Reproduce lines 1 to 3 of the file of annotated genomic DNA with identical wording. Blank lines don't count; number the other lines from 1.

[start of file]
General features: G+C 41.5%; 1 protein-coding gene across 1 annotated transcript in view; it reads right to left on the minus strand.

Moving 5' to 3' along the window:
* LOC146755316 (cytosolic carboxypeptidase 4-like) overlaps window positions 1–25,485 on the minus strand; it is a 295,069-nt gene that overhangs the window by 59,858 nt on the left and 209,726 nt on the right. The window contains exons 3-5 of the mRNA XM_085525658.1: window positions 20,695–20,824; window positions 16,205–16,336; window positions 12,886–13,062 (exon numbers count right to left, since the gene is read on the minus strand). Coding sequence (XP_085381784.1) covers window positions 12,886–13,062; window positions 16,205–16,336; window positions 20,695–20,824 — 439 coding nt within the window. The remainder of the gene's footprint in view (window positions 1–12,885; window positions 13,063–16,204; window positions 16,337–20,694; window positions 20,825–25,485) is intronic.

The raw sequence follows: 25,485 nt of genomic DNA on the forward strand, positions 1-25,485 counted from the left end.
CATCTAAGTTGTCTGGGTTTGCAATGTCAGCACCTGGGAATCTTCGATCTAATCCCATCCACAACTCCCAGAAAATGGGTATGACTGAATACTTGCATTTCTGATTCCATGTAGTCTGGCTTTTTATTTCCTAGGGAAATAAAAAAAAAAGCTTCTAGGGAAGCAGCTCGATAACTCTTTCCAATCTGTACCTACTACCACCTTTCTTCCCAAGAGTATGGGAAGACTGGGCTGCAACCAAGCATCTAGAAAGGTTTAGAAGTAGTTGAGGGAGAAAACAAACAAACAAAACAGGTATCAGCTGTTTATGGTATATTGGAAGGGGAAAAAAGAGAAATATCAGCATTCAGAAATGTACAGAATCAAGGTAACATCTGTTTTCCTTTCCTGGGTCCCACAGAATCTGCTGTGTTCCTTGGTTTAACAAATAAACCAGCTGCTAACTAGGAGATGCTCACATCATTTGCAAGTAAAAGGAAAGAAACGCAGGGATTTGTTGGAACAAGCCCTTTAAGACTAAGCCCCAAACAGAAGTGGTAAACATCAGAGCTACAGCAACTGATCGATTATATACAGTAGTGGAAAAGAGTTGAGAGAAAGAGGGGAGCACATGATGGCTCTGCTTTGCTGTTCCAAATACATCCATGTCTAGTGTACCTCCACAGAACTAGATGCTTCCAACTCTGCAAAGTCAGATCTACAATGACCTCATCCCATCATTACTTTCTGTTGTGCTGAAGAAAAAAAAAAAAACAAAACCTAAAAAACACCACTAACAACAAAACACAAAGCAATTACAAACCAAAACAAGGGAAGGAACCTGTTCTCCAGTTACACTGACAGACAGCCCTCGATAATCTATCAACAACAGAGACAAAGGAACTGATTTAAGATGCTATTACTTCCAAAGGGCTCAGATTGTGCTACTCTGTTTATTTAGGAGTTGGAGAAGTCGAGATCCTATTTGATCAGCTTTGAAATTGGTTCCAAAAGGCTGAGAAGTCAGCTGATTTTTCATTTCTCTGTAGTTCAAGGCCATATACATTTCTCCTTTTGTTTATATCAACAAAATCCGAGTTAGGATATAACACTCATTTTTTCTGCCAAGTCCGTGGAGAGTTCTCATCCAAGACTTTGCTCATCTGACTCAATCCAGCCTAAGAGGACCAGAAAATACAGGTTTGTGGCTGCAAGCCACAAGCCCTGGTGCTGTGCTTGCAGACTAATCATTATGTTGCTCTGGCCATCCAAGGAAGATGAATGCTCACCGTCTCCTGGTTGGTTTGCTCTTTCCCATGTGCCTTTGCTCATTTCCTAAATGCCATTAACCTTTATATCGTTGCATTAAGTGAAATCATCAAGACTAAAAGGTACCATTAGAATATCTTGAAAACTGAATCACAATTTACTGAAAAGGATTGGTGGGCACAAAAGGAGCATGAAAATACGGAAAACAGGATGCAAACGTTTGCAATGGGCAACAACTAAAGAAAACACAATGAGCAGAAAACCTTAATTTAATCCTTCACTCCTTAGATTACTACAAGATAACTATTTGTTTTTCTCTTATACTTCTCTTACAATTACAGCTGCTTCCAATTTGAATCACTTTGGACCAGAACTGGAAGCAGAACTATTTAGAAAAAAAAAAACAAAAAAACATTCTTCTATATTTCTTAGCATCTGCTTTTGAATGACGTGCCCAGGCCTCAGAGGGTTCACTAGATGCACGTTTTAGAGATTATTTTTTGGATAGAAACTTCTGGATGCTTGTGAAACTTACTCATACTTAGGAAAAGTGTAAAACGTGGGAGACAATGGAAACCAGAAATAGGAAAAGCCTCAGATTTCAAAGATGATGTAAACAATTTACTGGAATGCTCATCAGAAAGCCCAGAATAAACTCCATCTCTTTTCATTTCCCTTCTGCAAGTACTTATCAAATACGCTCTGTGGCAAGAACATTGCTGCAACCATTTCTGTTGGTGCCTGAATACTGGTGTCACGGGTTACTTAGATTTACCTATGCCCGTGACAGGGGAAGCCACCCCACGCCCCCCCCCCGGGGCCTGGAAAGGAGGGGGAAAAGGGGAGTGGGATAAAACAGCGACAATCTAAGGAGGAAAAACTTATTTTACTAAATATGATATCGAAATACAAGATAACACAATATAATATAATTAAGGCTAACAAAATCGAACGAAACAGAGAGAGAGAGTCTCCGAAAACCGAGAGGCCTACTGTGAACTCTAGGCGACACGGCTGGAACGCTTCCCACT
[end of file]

General features: G+C 41.5%; 1 protein-coding gene across 1 annotated transcript in view; it reads right to left on the minus strand.

Moving 5' to 3' along the window:
* LOC146755316 (cytosolic carboxypeptidase 4-like) overlaps window positions 1–25,485 on the minus strand; it is a 295,069-nt gene that overhangs the window by 59,858 nt on the left and 209,726 nt on the right. The window contains exons 3-5 of the mRNA XM_085525658.1: window positions 20,695–20,824; window positions 16,205–16,336; window positions 12,886–13,062 (exon numbers count right to left, since the gene is read on the minus strand). Coding sequence (XP_085381784.1) covers window positions 12,886–13,062; window positions 16,205–16,336; window positions 20,695–20,824 — 439 coding nt within the window. The remainder of the gene's footprint in view (window positions 1–12,885; window positions 13,063–16,204; window positions 16,337–20,694; window positions 20,825–25,485) is intronic.